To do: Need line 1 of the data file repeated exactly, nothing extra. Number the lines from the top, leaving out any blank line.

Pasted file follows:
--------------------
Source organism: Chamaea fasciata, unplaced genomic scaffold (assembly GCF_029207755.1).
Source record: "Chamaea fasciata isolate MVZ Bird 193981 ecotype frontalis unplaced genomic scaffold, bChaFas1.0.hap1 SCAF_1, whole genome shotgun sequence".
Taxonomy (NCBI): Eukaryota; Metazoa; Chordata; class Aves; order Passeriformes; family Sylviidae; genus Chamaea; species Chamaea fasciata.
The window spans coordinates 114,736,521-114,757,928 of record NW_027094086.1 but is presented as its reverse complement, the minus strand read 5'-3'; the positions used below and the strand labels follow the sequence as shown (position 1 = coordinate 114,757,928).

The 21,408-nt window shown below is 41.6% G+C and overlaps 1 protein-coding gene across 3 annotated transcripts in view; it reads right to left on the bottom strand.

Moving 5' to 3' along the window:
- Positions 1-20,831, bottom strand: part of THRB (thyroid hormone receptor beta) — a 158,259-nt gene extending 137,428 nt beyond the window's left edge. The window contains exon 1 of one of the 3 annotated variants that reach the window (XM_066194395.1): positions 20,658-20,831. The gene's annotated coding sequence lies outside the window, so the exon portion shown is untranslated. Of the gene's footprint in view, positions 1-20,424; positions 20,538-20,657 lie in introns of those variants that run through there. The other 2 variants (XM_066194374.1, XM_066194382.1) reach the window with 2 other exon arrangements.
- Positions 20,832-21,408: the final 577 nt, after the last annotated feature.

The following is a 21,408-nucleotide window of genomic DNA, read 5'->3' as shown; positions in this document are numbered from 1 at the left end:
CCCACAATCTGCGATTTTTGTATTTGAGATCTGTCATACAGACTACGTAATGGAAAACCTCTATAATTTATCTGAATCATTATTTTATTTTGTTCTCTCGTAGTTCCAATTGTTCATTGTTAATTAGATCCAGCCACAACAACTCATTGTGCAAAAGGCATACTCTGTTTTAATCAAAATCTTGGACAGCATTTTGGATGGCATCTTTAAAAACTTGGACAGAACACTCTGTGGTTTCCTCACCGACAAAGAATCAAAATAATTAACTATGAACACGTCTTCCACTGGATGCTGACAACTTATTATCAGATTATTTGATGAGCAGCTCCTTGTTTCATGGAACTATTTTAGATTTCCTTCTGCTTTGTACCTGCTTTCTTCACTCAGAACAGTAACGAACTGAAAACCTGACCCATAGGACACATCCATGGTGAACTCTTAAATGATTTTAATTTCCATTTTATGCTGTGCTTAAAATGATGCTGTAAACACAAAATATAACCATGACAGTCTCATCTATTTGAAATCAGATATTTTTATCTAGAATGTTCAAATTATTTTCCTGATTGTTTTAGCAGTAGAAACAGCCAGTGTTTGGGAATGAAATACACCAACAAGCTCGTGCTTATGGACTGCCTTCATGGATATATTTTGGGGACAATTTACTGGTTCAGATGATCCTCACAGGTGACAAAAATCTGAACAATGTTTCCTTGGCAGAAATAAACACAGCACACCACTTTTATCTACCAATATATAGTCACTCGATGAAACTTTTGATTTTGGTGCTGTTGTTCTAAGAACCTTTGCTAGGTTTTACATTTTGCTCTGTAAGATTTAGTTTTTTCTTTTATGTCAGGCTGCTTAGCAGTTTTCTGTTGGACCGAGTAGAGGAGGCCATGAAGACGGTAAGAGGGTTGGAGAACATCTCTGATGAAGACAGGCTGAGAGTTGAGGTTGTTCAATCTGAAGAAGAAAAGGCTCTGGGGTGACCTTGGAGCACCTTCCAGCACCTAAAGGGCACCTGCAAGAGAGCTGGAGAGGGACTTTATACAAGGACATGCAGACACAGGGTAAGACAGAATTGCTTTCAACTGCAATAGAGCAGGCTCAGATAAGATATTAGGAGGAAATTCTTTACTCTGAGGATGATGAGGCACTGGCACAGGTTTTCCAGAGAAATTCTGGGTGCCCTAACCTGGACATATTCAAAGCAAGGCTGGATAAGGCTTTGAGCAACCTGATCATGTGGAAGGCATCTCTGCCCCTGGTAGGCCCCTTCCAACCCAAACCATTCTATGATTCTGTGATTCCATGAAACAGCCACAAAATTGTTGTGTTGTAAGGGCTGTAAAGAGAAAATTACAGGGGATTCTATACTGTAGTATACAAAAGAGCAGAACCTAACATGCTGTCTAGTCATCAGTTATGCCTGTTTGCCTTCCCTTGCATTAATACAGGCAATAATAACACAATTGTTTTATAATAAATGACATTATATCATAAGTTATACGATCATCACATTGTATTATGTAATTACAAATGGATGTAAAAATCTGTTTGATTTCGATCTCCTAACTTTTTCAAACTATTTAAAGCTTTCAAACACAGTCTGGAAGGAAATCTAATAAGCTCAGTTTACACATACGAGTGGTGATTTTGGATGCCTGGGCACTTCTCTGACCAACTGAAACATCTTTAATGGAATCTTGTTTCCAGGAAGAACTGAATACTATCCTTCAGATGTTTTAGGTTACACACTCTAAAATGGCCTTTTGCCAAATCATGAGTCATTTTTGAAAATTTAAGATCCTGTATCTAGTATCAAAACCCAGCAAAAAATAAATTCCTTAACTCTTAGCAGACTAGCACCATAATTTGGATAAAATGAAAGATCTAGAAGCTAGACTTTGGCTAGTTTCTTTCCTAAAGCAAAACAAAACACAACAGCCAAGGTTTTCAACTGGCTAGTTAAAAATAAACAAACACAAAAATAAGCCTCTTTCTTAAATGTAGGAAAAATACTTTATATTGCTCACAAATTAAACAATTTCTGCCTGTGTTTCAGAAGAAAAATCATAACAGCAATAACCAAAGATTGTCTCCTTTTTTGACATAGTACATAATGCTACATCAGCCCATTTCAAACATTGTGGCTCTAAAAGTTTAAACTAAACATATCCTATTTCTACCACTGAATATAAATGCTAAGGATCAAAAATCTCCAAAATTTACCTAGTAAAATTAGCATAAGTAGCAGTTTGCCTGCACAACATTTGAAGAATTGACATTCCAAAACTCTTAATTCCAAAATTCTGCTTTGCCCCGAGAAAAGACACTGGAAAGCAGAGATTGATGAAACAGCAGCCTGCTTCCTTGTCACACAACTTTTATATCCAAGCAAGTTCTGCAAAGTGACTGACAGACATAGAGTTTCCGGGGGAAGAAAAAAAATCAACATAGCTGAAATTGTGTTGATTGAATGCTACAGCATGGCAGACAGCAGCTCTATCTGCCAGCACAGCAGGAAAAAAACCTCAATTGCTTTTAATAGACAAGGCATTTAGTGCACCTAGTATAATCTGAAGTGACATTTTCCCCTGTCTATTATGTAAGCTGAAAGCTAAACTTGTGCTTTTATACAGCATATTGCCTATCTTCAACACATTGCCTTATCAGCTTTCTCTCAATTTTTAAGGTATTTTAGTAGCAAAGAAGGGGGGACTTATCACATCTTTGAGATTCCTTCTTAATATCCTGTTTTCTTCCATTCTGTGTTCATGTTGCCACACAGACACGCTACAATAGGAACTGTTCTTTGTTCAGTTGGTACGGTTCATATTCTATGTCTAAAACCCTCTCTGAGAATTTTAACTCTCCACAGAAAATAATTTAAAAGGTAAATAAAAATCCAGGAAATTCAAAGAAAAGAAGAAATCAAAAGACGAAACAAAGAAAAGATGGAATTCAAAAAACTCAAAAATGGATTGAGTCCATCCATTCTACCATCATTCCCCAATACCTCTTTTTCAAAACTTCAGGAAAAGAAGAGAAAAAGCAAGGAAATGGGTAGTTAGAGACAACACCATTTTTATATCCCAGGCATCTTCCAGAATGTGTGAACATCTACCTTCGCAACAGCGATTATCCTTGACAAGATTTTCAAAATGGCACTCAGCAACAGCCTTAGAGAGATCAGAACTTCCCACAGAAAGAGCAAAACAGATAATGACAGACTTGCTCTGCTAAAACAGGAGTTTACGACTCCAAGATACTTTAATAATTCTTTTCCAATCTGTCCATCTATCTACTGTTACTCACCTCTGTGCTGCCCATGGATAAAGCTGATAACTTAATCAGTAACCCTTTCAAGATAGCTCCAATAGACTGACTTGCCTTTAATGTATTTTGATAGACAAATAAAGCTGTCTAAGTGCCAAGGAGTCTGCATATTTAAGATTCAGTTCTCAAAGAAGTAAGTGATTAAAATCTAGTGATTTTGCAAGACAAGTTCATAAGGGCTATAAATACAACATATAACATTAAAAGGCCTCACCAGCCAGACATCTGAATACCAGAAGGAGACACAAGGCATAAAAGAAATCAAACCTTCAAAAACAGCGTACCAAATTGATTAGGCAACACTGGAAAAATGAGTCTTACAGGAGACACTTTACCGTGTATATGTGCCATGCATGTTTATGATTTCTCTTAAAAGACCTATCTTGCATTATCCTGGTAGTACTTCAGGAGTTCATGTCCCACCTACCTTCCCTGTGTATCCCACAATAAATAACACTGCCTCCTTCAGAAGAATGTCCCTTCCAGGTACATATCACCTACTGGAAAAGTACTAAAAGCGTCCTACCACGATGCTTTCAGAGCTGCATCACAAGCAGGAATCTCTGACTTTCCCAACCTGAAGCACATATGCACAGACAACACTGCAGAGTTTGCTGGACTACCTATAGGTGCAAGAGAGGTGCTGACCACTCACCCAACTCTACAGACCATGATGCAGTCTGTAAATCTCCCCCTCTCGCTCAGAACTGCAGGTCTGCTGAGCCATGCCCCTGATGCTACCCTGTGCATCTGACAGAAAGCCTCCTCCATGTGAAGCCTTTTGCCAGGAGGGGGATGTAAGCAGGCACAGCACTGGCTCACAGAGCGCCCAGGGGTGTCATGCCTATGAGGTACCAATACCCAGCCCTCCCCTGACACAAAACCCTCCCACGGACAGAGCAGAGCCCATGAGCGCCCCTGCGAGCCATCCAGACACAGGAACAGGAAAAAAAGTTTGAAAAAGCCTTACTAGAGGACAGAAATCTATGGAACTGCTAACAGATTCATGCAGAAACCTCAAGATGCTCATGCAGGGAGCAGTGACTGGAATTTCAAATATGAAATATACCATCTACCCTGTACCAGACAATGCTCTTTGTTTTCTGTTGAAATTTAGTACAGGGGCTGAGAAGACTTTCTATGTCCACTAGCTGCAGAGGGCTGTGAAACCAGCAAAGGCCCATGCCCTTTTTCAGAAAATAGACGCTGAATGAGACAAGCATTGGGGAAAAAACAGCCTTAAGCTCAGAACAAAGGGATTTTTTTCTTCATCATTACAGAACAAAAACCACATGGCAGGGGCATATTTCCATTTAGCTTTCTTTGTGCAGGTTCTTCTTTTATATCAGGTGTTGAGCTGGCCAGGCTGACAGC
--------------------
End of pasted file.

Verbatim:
Source organism: Chamaea fasciata, unplaced genomic scaffold (assembly GCF_029207755.1).